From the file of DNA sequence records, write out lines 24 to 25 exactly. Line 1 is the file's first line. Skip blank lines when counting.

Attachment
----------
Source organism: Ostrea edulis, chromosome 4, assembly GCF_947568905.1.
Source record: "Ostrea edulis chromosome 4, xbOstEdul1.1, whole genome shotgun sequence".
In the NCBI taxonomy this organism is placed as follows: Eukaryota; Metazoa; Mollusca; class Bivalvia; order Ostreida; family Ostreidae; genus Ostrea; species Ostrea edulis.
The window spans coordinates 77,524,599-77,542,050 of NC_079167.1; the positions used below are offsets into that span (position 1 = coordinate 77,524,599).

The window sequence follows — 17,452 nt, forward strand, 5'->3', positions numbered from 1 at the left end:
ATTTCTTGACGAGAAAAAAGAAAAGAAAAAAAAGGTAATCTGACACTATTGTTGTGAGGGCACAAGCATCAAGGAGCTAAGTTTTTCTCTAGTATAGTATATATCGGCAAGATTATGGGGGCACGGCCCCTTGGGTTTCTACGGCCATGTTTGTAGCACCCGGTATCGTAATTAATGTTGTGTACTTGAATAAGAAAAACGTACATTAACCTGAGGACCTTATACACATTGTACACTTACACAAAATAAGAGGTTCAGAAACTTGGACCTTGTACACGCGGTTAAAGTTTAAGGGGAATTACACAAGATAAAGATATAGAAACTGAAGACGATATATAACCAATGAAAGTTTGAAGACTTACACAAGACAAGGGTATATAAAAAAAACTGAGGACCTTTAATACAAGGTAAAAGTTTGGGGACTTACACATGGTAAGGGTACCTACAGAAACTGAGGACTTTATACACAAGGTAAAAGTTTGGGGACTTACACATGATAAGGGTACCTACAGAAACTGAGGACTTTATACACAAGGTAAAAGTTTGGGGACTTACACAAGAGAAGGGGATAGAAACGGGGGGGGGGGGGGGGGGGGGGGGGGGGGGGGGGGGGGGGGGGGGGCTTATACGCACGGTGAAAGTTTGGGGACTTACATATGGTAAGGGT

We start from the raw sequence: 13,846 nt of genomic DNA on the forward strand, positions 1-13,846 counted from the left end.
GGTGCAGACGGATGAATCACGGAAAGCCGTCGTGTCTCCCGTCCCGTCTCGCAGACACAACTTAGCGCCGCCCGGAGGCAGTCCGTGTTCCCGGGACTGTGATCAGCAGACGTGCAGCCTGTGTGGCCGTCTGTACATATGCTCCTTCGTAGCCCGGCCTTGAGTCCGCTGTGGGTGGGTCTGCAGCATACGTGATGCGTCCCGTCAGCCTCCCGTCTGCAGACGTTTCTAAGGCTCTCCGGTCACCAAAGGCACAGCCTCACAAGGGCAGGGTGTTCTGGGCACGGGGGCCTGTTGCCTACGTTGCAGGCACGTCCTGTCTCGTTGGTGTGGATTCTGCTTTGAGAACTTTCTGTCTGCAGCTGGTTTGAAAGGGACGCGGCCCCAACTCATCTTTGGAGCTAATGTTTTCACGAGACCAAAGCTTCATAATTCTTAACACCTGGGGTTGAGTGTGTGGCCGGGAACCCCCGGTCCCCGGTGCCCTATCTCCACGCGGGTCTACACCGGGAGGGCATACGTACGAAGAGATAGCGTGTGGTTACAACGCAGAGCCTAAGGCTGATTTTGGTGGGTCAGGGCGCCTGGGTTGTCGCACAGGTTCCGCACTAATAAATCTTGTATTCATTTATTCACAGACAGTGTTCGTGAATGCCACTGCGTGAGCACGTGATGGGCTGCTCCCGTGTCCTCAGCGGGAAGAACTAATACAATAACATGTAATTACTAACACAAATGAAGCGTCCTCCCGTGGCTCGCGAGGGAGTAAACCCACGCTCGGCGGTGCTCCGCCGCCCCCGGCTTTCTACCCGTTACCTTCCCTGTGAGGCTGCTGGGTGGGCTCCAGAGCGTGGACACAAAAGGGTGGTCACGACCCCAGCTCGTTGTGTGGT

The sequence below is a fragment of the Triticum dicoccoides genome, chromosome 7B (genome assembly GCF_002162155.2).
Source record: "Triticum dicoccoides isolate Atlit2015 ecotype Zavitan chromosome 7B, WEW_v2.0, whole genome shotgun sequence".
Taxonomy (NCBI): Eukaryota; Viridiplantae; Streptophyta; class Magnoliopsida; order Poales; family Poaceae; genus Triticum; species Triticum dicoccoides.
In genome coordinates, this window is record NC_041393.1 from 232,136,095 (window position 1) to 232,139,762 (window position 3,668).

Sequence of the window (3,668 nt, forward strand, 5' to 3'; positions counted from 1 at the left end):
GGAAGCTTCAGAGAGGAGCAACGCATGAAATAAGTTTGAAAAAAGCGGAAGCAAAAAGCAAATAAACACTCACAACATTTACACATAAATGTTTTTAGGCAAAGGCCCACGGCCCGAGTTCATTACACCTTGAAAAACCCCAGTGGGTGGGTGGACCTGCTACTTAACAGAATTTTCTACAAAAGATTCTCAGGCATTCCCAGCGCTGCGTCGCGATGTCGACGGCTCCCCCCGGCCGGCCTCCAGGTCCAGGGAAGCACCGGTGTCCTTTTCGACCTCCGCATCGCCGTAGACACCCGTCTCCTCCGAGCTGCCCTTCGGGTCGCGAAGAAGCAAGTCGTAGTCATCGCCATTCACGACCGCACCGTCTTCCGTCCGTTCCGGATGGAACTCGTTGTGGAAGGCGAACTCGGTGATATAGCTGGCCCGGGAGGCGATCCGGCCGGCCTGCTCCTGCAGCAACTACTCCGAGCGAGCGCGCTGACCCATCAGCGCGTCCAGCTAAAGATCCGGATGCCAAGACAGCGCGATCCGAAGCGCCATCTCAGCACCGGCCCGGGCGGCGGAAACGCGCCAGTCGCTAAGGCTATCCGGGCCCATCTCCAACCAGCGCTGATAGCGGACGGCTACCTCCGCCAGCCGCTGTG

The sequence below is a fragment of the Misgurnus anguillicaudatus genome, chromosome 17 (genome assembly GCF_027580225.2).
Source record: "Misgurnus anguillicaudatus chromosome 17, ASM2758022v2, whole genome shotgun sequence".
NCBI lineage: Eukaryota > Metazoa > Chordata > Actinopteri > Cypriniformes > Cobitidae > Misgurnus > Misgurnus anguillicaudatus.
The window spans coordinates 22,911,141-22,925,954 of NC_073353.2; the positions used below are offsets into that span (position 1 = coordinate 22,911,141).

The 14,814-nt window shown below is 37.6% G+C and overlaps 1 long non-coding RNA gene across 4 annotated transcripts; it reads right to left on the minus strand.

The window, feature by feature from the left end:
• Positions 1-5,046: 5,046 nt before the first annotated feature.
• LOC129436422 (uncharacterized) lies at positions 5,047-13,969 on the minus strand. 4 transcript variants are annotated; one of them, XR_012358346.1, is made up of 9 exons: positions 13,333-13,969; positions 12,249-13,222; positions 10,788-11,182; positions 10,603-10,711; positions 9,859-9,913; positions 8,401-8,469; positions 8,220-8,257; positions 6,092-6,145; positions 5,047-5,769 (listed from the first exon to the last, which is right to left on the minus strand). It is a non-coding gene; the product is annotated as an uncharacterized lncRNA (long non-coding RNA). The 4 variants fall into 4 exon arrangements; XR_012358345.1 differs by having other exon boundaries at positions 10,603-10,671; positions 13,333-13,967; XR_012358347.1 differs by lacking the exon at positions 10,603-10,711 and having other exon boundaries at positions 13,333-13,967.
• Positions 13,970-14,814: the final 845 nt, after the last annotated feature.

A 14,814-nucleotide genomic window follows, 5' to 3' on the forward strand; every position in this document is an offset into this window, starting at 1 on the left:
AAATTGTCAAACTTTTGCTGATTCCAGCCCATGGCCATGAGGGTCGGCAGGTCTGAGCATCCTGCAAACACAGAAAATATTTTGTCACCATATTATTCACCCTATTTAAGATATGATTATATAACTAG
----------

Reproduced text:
A 14,814-nucleotide genomic window follows, 5' to 3' on the forward strand; every position in this document is an offset into this window, starting at 1 on the left:
AAATTGTCAAACTTTTGCTGATTCCAGCCCATGGCCATGAGGGTCGGCAGGTCTGAGCATCCTGCAAACACAGAAAATATTTTGTCACCATATTATTCACCCTATTTAAGATATGATTATATAACTAG